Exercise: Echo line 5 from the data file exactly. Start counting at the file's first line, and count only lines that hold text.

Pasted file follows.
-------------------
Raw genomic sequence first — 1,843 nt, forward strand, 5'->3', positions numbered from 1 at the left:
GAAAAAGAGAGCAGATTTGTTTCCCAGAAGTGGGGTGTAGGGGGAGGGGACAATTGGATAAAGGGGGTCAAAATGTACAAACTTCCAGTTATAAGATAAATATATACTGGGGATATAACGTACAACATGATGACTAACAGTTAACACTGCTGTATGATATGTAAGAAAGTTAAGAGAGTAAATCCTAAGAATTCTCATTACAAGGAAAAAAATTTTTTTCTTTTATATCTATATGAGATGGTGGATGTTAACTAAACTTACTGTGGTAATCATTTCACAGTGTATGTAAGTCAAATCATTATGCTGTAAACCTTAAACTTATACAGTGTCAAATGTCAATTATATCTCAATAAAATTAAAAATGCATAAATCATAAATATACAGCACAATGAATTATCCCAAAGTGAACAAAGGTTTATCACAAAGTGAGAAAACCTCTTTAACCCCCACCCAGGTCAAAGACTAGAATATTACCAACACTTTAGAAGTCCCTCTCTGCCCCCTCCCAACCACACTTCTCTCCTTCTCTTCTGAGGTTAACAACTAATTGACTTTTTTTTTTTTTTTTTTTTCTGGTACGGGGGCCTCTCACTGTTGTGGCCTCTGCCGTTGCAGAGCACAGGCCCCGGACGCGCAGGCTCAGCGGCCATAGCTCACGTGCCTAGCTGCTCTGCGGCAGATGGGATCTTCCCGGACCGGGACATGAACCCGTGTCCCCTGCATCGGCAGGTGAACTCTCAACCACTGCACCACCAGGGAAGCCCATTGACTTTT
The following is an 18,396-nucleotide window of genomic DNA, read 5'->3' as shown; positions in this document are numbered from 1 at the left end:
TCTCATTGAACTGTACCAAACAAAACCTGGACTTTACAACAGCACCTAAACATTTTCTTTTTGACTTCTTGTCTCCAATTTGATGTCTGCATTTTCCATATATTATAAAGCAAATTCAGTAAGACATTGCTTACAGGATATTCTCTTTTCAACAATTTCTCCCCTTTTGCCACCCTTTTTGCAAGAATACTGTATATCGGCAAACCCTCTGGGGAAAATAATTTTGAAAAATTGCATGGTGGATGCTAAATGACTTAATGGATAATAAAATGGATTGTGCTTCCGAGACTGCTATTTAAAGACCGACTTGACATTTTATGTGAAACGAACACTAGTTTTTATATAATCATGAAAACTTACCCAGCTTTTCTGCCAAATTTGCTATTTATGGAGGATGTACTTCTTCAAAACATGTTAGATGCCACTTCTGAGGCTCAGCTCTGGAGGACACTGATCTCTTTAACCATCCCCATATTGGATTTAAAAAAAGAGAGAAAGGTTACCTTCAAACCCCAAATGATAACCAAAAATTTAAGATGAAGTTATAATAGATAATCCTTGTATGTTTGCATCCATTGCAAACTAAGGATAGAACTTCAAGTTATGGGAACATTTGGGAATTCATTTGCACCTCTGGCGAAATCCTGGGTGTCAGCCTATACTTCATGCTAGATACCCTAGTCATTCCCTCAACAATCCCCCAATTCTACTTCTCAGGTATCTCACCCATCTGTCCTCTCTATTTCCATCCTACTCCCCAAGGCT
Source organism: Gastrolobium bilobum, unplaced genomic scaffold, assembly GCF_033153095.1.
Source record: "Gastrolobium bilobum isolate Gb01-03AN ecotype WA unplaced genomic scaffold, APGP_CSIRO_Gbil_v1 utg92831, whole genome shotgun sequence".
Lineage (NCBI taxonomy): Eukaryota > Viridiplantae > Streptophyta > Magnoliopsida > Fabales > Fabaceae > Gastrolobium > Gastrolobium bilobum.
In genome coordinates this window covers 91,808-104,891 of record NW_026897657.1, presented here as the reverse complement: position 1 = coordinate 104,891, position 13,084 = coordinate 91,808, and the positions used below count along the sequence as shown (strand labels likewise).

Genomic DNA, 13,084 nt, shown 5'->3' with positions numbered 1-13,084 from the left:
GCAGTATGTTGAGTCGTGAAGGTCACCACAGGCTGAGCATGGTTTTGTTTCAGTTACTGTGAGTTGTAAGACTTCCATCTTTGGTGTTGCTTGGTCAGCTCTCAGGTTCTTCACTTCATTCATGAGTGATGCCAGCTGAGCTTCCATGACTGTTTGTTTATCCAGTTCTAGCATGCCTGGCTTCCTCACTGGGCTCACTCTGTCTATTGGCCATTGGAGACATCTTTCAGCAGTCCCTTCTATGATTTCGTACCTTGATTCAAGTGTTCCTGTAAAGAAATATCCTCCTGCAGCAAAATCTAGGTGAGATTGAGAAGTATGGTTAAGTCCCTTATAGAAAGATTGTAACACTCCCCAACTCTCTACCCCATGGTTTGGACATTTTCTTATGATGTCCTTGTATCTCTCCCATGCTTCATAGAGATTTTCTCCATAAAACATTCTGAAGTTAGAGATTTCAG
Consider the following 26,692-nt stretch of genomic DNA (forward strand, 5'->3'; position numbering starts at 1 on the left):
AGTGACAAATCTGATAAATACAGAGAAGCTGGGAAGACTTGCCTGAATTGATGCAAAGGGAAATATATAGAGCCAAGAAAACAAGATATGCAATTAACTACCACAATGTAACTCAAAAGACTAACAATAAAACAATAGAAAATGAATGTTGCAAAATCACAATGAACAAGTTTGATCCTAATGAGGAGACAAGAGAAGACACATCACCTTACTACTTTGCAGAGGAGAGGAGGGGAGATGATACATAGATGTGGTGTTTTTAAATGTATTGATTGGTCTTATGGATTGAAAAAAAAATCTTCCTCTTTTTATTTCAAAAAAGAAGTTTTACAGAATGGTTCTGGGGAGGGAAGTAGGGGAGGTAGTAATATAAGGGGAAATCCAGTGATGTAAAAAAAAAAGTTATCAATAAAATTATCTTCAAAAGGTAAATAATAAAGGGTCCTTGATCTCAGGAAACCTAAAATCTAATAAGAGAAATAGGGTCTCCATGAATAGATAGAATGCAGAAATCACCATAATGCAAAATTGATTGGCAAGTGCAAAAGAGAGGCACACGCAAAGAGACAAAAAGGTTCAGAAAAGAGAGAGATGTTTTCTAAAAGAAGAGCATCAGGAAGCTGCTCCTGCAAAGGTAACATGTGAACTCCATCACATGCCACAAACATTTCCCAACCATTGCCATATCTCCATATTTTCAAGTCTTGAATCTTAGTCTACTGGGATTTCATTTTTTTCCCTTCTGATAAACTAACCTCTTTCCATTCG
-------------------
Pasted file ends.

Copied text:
Source organism: Gastrolobium bilobum, unplaced genomic scaffold, assembly GCF_033153095.1.